We adapt, so multi-gen living is growing
ONE of the best things about Australian property buyers and renters is their ability to adapt to changing market conditions.
As we all know, one of the greatest challenges today is the ability to afford a place to live, and more specifically a place to live in the area where you actually want to reside.
Over the past five years alone, we’ve seen some significant new trends in the marketplace that have come about purely due to Australians’ ingenuity in dealing with this challenge. Among those trends are:
First home buyers purchasing for investment in affordable areas, to get a foot in the market, but choosing to rent in their preferred area for lifestyle instead.
Parents going guarantor on a loan or providing the deposit for their child’s first home.
Siblings or friends pooling funds to get out of the rental cycle and purchase a property they can live in together.
Young families leaving expensive cities like Sydney in favour of a better lifestyle and greater affordability of housing in major regional markets.
Families choosing apartment living over houses so they can afford to buy where they want to live.
Another of the rising new trends to combat affordability is extended families living together – or multi-generational living. By extended families, I’m talking typically about mum, dad and their kids, plus grandparents.
Research undertaken by UNSW’s City Futures Research Centre shows multi-gen living in Australia has been steadily increasing since the 1980s. In 2006, about one in five Australians (and one in four in Sydney) lived in a household with two or more generations of related adults aged over 18.
You might not be surprised to find this is a trend in Sydney, where property prices are more expensive than anywhere else in the country. But the city that has experienced the greatest growth in multi-gen living is actually the far-more-affordable Brisbane, where the number of multi-gen homes increased by 51.7% between 1981-2006, compared to 36.1% in Sydney.
This demonstrates that there are other reasons for the rise in multi-gen living. Aside from financial pressure, the next most common reasons are the need or desire to provide care to a family member, usually a grandparent – a trend we should expect to see rising due to our aging population – and children staying at home longer because they are delaying marriage and want to avoid paying rent so they can save more for their first home.
Multi-gen living is also a trend in the US, where 57 million Americans or 18% of the population lives in households with two or more generations. In 1980, it was 28 million. The trend spiked during the GFC and has continued rising, according to the Pew Research Centre.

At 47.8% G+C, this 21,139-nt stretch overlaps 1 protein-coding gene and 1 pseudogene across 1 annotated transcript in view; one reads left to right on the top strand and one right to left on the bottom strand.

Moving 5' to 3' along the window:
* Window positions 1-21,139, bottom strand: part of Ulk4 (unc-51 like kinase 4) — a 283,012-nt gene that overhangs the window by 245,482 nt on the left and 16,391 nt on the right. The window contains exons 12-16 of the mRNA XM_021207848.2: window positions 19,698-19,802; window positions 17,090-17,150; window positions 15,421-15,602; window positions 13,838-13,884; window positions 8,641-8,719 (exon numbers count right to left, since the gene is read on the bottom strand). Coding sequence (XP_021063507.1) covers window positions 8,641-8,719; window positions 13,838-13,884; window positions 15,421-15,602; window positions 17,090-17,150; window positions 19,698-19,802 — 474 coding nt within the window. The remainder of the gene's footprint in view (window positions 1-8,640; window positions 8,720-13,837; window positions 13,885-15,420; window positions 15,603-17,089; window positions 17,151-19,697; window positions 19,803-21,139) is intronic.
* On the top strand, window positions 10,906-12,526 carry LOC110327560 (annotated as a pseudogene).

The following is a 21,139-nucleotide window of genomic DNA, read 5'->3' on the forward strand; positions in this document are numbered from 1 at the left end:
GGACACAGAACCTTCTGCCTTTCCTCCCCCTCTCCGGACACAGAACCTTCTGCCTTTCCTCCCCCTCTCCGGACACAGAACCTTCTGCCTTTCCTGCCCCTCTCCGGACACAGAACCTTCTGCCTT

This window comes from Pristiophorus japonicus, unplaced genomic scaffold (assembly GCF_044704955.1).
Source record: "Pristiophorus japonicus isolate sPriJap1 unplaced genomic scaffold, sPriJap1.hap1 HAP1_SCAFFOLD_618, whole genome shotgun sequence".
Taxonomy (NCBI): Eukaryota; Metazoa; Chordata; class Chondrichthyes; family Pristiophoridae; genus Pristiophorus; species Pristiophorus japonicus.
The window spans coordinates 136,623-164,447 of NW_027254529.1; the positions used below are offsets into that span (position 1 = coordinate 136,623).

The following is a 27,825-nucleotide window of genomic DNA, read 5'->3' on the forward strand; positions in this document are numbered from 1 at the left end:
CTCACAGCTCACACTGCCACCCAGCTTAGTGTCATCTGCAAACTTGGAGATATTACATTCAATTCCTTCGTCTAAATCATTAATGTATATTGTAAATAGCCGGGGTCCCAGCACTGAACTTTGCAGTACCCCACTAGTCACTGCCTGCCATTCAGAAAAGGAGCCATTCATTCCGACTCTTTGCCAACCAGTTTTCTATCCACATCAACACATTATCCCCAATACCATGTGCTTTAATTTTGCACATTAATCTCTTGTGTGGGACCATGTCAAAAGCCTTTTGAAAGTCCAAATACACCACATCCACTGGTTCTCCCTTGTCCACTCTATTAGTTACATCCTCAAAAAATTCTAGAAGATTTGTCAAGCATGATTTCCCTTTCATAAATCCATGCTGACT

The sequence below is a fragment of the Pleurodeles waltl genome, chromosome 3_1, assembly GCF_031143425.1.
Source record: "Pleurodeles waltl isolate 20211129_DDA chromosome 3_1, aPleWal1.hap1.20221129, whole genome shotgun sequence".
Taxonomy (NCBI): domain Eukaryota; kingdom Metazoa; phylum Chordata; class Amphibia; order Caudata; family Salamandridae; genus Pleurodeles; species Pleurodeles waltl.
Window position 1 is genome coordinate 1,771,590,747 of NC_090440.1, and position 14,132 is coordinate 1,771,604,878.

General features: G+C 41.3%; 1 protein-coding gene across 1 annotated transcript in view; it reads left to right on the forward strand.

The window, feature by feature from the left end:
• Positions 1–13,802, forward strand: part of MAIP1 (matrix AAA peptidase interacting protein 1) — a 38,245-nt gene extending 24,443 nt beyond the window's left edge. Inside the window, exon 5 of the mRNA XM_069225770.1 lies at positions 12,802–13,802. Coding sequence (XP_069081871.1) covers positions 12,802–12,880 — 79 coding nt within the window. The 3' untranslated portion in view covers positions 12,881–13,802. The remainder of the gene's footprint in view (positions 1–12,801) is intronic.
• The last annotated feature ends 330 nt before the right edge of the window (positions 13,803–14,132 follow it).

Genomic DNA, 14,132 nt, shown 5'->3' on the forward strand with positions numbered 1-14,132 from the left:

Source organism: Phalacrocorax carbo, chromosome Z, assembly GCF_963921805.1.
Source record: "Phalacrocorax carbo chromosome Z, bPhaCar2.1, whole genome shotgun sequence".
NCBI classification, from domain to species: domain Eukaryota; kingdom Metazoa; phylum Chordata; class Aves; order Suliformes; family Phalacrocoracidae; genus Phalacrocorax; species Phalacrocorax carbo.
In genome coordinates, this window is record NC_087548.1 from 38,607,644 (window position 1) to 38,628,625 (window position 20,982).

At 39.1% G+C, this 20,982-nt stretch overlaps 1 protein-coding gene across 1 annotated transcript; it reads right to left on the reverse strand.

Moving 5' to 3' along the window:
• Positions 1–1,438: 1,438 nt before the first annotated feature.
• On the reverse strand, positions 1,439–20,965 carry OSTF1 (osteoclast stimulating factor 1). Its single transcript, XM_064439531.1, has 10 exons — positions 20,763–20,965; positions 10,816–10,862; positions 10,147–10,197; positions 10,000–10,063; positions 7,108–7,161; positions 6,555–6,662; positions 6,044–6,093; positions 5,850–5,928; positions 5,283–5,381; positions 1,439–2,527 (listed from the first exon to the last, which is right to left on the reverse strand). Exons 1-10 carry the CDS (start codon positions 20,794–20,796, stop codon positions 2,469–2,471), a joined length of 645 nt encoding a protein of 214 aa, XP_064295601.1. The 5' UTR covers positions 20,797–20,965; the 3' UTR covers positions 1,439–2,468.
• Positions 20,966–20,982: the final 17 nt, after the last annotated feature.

Besides housing affordability, there are a few other benefits to multi-gen living that people talk about too:
Free childcare from the grandparents, with both mum and dad typically working to pay the mortgage.
Greater sharing of household chores, reducing the amount of housework done by each family member.
Security for the grandparents that someone will be there to look after them as they age and battle health issues.
There’s another reason we’re seeing more multi-gen households in Australia – rising immigration, particularly from Asia.
In Asia, multi-gen living is normal. So when they come to Australia, it’s a culture they bring with them. As more Asian families move here, more multi-gen households will be formed.
The type of housing that multi-gen families target certainly varies depending on their budget but also their relationships. For some families, separation and the ability to live independently of each other, while still being in the same property, is a priority.
In these cases, duplexes with separate self-contained levels or large homes that allow for some sort of division of space are sought-after. Properties on large blocks of land that allow for the construction of a granny flat out the back are also attractive to multi-gen buyers.
Multi-gens also do their fair share of knockdown/rebuilds and major extensions of existing homes to accommodate their new living arrangements.
Most multi-gen households can be found in our cities’ middle and outer rings, most likely reflective of financial pressures among lower- to middle-income families and greater availability of larger homes in these areas.
If you’re thinking of multi-gen living, my advice is be honest with yourself about how you want to live before proposing the idea.
Consider where you want to live, how much space or separation you would need for yourself and how costs such as mortgage, electricity, water and groceries would be split.
FAMILY AFFAIR: Multi-generational purchases can be a gift for the entire family, all year round.